High-Intensity Interval Training is Safe, Feasible and Efficacious in Nonalcoholic Steatohepatitis: A Randomized Controlled Trial

Shelley E. Keating, Ilaria Croci, Matthew P. Wallen, Emily R. Cox, Moe Thuzar, Uyen Pham, Gregore I. Mielke, Jeff S. Coombes, Graeme A. Macdonald, Ingrid J. Hickman

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Background: High-Intensity Interval Training (HIIT) involves bursts of high-intensity exercise interspersed with lower-intensity exercise recovery. HIIT may benefit cardiometabolic health in people with nonalcoholic steatohepatitis (NASH).

Aims: We aimed to examine the safety, feasibility, and efficacy of 12-weeks of supervised HIIT compared with a sham-exercise control (CON) for improving aerobic fitness and peripheral insulin sensitivity in biopsy-proven NASH. 

Methods: Participants based in the community [(n = 14, 56 ± 10 years, BMI 39.2 ± 6.7 kg/m2, 64% male), NAFLD Activity Score 5 (range 3–7)] were randomized to 12-weeks of supervised HIIT (n = 8, 4 × 4 min at 85–95% maximal heart rate, interspersed with 3 min active recovery; 3 days/week) or CON (n = 6, stretching; 3 days/week). Safety (adverse events) and feasibility determined as ≥ 70% program completion and ≥ 70% global adherence (including session attendance, interval intensity adherence, and duration adherence) were assessed. Changes in cardiorespiratory fitness (V̇O2peak), exercise capacity (time-on-test) and peripheral insulin sensitivity (euglycemic hyperinsulinemic clamp) were assessed. Data were analysed using ANCOVA with baseline value as the covariate. 

Results: There were no HIIT-related adverse events and HIIT was globally feasible [program completion 75%, global adherence 100% (including adherence to session 95.4 ± 7.3%, interval intensity 95.3 ± 6.0% and duration 96.8 ± 2.4%)]. A large between-group effect was observed for exercise capacity [mean difference 134.2 s (95% CI 19.8, 248.6 s), ƞ2 0.44, p = 0.03], improving in HIIT (106.2 ± 97.5 s) but not CON (− 33.4 ± 43.3 s), and for peripheral insulin sensitivity [mean difference 3.4 mg/KgLegFFM/min (95% CI 0.9,6.8 mg/KgLegFFM/min), ƞ2 0.32, p = 0.046], improving in HIIT (1.0 ± 0.8 mg/KgLegFFM/min) but not CON (− 3.1 ± 1.2 mg/KgLegFFM/min).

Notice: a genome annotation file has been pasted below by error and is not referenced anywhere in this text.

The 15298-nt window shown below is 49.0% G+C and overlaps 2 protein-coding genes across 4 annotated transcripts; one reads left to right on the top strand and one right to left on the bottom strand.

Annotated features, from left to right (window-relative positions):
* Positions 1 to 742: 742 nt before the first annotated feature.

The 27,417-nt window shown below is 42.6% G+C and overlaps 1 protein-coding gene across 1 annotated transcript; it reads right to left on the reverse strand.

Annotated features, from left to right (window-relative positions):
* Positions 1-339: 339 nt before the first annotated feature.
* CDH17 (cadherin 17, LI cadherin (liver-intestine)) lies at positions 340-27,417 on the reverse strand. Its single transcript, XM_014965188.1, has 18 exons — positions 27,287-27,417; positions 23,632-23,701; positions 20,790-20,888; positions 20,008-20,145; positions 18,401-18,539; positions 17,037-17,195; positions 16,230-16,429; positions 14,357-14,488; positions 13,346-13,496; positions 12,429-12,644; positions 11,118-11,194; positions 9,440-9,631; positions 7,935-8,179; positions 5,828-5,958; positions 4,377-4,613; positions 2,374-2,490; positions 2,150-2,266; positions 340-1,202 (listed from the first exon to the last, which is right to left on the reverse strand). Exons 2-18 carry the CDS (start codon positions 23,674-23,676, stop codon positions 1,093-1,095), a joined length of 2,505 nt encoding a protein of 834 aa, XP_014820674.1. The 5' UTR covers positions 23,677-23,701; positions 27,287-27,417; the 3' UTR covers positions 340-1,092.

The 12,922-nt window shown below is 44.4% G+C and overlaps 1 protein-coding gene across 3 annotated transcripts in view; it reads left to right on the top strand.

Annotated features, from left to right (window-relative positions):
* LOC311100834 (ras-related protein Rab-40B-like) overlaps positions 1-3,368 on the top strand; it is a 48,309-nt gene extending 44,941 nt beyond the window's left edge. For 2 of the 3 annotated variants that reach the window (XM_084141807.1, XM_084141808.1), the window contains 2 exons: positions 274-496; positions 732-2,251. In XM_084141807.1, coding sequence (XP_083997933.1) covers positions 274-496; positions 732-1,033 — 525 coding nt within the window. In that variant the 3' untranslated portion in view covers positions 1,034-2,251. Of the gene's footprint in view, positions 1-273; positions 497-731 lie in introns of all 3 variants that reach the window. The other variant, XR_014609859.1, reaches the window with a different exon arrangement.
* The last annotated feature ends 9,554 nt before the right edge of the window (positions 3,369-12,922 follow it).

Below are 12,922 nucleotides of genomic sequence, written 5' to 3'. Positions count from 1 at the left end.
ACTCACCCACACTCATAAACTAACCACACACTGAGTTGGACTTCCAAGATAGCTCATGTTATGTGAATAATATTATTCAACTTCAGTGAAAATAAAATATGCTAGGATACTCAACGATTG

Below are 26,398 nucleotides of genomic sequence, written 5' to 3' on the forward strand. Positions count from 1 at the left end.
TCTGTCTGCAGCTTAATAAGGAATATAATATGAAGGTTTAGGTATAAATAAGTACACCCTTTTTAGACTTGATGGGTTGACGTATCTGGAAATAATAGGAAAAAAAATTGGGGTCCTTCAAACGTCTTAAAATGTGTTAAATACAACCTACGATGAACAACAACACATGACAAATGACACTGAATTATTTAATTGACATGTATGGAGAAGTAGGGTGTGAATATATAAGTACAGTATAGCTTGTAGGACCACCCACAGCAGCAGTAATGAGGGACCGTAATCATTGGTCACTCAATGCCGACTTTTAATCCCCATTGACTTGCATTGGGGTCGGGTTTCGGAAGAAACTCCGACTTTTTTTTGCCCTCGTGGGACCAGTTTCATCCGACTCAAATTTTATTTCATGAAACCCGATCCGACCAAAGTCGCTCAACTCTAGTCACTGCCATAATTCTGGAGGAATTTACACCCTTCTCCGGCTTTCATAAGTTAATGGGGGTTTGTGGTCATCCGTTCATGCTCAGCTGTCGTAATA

Conclusions: HIIT is safe, feasible and efficacious for improving exercise capacity and peripheral insulin sensitivity in people with NASH. 

Clinical Trial Registration Number: Australian New Zealand Clinical Trial Registry (anzctr.org.au) identifier ACTRN12616000305426 (09/03/2016). Graphical Abstract: [Figure not available: see fulltext.].

Original languageEnglish
Pages (from-to)2123-2139
Number of pages17
JournalDigestive Diseases and Sciences
Issue number5
Early online date20 Dec 2022
Publication statusPublished - May 2023


  • Exercise
  • Insulin resistance
  • Lifestyle
  • Metabolic-associated fatty liver disease
  • Nonalcoholic fatty liver disease


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